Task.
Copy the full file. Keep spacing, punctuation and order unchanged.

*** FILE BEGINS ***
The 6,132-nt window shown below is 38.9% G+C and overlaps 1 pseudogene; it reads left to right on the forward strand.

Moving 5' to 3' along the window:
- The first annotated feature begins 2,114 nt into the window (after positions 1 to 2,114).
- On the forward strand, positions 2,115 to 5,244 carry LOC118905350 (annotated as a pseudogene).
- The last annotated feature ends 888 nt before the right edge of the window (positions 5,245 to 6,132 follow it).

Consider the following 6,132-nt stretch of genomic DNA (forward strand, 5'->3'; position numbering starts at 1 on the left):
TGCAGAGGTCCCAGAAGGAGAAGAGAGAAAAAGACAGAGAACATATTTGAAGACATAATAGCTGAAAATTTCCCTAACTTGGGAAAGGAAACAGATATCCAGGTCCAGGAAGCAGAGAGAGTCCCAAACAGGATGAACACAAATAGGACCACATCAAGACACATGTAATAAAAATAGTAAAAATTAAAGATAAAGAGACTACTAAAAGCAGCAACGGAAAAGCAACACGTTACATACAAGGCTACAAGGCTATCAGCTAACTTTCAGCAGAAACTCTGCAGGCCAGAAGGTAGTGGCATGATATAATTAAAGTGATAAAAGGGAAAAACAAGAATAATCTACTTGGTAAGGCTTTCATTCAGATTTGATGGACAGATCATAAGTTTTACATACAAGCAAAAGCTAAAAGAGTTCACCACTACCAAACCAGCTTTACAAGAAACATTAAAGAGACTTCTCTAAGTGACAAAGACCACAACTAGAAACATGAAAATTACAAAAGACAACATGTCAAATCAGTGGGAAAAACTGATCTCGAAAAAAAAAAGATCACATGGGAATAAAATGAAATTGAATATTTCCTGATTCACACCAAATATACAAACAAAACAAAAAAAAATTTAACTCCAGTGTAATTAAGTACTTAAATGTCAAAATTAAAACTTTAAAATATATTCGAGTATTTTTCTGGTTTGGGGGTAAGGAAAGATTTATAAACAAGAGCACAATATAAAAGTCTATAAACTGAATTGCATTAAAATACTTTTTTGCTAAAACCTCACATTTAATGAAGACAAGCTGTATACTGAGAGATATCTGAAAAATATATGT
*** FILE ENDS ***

The 6,132-nt window shown below is 38.9% G+C and overlaps 1 pseudogene; it reads left to right on the forward strand.

Moving 5' to 3' along the window:
- The first annotated feature begins 2,114 nt into the window (after positions 1 to 2,114).
- On the forward strand, positions 2,115 to 5,244 carry LOC118905350 (annotated as a pseudogene).
- The last annotated feature ends 888 nt before the right edge of the window (positions 5,245 to 6,132 follow it).

Consider the following 6,132-nt stretch of genomic DNA (forward strand, 5'->3'; position numbering starts at 1 on the left):
TGCAGAGGTCCCAGAAGGAGAAGAGAGAAAAAGACAGAGAACATATTTGAAGACATAATAGCTGAAAATTTCCCTAACTTGGGAAAGGAAACAGATATCCAGGTCCAGGAAGCAGAGAGAGTCCCAAACAGGATGAACACAAATAGGACCACATCAAGACACATGTAATAAAAATAGTAAAAATTAAAGATAAAGAGACTACTAAAAGCAGCAACGGAAAAGCAACACGTTACATACAAGGCTACAAGGCTATCAGCTAACTTTCAGCAGAAACTCTGCAGGCCAGAAGGTAGTGGCATGATATAATTAAAGTGATAAAAGGGAAAAACAAGAATAATCTACTTGGTAAGGCTTTCATTCAGATTTGATGGACAGATCATAAGTTTTACATACAAGCAAAAGCTAAAAGAGTTCACCACTACCAAACCAGCTTTACAAGAAACATTAAAGAGACTTCTCTAAGTGACAAAGACCACAACTAGAAACATGAAAATTACAAAAGACAACATGTCAAATCAGTGGGAAAAACTGATCTCGAAAAAAAAAAGATCACATGGGAATAAAATGAAATTGAATATTTCCTGATTCACACCAAATATACAAACAAAACAAAAAAAAATTTAACTCCAGTGTAATTAAGTACTTAAATGTCAAAATTAAAACTTTAAAATATATTCGAGTATTTTTCTGGTTTGGGGGTAAGGAAAGATTTATAAACAAGAGCACAATATAAAAGTCTATAAACTGAATTGCATTAAAATACTTTTTTGCTAAAACCTCACATTTAATGAAGACAAGCTGTATACTGAGAGATATCTGAAAAATATATGT